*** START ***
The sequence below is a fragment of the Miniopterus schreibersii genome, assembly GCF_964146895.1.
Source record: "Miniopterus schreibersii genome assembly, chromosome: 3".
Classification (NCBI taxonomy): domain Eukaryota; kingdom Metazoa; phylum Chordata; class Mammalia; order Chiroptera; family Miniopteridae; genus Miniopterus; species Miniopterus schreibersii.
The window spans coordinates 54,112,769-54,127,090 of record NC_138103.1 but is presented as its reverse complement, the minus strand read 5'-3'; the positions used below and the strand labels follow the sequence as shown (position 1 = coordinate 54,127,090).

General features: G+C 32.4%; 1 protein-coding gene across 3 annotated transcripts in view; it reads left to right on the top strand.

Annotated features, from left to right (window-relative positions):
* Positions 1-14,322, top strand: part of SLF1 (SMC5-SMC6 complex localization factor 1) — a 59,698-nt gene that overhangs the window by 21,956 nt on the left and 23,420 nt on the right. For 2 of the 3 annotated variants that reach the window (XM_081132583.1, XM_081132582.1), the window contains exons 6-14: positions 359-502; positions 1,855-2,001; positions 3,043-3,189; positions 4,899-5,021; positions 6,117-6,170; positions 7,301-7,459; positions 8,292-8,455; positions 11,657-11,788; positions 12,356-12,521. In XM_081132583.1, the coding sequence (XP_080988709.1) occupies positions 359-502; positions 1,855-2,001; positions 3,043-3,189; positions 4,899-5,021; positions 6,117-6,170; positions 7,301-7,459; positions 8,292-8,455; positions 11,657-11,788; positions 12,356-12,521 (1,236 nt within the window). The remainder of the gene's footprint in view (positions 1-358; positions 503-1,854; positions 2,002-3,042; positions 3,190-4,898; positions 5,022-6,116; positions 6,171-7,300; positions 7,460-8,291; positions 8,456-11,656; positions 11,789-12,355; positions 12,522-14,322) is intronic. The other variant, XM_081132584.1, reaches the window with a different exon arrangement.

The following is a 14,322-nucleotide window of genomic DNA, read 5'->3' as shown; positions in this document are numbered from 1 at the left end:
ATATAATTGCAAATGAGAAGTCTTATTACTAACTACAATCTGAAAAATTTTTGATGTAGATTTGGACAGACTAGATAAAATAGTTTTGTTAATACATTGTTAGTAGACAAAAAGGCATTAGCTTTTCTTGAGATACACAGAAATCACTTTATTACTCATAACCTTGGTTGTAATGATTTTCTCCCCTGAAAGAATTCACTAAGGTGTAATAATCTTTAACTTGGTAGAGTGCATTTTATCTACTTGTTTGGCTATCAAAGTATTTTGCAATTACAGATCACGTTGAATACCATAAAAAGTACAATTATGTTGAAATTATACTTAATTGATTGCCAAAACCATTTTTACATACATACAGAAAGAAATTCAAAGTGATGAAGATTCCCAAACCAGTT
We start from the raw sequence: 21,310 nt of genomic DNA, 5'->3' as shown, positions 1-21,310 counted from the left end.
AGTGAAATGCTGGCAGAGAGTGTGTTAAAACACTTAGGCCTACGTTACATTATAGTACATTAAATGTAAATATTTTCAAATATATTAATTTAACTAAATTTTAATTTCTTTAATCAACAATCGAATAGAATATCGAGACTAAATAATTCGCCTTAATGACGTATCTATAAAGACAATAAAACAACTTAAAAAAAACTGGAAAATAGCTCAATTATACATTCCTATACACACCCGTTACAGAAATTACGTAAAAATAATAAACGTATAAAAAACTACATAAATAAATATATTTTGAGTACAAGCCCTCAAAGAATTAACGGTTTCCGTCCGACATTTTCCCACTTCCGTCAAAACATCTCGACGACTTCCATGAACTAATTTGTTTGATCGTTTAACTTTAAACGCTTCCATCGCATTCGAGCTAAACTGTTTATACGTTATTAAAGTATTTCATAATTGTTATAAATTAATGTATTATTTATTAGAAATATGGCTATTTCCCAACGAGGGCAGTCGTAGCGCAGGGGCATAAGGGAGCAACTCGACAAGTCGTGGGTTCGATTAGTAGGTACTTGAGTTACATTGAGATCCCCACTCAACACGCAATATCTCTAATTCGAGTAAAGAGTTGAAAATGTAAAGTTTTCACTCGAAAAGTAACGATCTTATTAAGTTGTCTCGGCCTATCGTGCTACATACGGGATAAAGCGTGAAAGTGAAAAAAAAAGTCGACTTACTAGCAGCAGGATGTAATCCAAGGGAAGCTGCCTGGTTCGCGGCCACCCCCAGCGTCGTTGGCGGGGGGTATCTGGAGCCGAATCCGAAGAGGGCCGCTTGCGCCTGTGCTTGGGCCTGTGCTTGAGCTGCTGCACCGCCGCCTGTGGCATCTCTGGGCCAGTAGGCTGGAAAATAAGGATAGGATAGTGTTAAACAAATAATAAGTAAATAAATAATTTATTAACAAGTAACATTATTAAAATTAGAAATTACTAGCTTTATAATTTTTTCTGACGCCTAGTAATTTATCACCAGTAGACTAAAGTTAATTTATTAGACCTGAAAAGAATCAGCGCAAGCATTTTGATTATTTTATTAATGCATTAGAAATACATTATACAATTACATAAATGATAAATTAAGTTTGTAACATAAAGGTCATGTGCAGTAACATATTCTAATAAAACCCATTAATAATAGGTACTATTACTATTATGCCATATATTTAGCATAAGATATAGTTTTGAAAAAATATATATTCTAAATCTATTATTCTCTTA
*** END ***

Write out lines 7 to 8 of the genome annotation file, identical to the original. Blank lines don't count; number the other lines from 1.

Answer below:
* Positions 1-14,322, top strand: part of SLF1 (SMC5-SMC6 complex localization factor 1) — a 59,698-nt gene that overhangs the window by 21,956 nt on the left and 23,420 nt on the right. For 2 of the 3 annotated variants that reach the window (XM_081132583.1, XM_081132582.1), the window contains exons 6-14: positions 359-502; positions 1,855-2,001; positions 3,043-3,189; positions 4,899-5,021; positions 6,117-6,170; positions 7,301-7,459; positions 8,292-8,455; positions 11,657-11,788; positions 12,356-12,521. In XM_081132583.1, the coding sequence (XP_080988709.1) occupies positions 359-502; positions 1,855-2,001; positions 3,043-3,189; positions 4,899-5,021; positions 6,117-6,170; positions 7,301-7,459; positions 8,292-8,455; positions 11,657-11,788; positions 12,356-12,521 (1,236 nt within the window). The remainder of the gene's footprint in view (positions 1-358; positions 503-1,854; positions 2,002-3,042; positions 3,190-4,898; positions 5,022-6,116; positions 6,171-7,300; positions 7,460-8,291; positions 8,456-11,656; positions 11,789-12,355; positions 12,522-14,322) is intronic. The other variant, XM_081132584.1, reaches the window with a different exon arrangement.

The following is a 14,322-nucleotide window of genomic DNA, read 5'->3' as shown; positions in this document are numbered from 1 at the left end: